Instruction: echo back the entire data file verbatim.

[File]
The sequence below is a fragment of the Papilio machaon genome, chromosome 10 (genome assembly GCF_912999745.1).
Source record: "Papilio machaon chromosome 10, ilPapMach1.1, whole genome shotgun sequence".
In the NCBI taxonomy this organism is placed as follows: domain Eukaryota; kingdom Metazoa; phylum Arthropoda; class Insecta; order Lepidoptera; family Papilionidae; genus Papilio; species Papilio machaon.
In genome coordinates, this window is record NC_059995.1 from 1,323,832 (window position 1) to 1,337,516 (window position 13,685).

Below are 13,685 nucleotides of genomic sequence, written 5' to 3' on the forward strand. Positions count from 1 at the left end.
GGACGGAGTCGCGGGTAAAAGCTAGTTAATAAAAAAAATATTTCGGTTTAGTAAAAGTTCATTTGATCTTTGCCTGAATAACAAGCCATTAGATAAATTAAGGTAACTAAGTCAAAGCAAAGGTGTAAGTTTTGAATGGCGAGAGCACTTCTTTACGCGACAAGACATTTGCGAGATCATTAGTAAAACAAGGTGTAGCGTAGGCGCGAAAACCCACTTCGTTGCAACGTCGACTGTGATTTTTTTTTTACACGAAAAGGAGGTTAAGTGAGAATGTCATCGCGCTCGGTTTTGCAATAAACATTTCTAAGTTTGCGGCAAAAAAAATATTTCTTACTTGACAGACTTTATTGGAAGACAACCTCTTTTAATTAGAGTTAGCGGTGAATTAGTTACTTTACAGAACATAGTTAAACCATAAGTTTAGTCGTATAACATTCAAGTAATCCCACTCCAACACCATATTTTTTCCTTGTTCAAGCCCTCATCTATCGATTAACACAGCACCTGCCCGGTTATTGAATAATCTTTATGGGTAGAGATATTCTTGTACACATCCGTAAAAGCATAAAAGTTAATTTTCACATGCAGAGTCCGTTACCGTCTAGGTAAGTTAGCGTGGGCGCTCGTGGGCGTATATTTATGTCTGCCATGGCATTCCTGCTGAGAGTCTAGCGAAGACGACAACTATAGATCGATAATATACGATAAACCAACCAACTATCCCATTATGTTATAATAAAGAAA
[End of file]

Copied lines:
The sequence below is a fragment of the Papilio machaon genome, chromosome 10 (genome assembly GCF_912999745.1).
Source record: "Papilio machaon chromosome 10, ilPapMach1.1, whole genome shotgun sequence".
In the NCBI taxonomy this organism is placed as follows: domain Eukaryota; kingdom Metazoa; phylum Arthropoda; class Insecta; order Lepidoptera; family Papilionidae; genus Papilio; species Papilio machaon.
In genome coordinates, this window is record NC_059995.1 from 1,323,832 (window position 1) to 1,337,516 (window position 13,685).

Below are 13,685 nucleotides of genomic sequence, written 5' to 3' on the forward strand. Positions count from 1 at the left end.
GGACGGAGTCGCGGGTAAAAGCTAGTTAATAAAAAAAATATTTCGGTTTAGTAAAAGTTCATTTGATCTTTGCCTGAATAACAAGCCATTAGATAAATTAAGGTAACTAAGTCAAAGCAAAGGTGTAAGTTTTGAATGGCGAGAGCACTTCTTTACGCGACAAGACATTTGCGAGATCATTAGTAAAACAAGGTGTAGCGTAGGCGCGAAAACCCACTTCGTTGCAACGTCGACTGTGATTTTTTTTTTACACGAAAAGGAGGTTAAGTGAGAATGTCATCGCGCTCGGTTTTGCAATAAACATTTCTAAGTTTGCGGCAAAAAAAATATTTCTTACTTGACAGACTTTATTGGAAGACAACCTCTTTTAATTAGAGTTAGCGGTGAATTAGTTACTTTACAGAACATAGTTAAACCATAAGTTTAGTCGTATAACATTCAAGTAATCCCACTCCAACACCATATTTTTTCCTTGTTCAAGCCCTCATCTATCGATTAACACAGCACCTGCCCGGTTATTGAATAATCTTTATGGGTAGAGATATTCTTGTACACATCCGTAAAAGCATAAAAGTTAATTTTCACATGCAGAGTCCGTTACCGTCTAGGTAAGTTAGCGTGGGCGCTCGTGGGCGTATATTTATGTCTGCCATGGCATTCCTGCTGAGAGTCTAGCGAAGACGACAACTATAGATCGATAATATACGATAAACCAACCAACTATCCCATTATGTTATAATAAAGAAA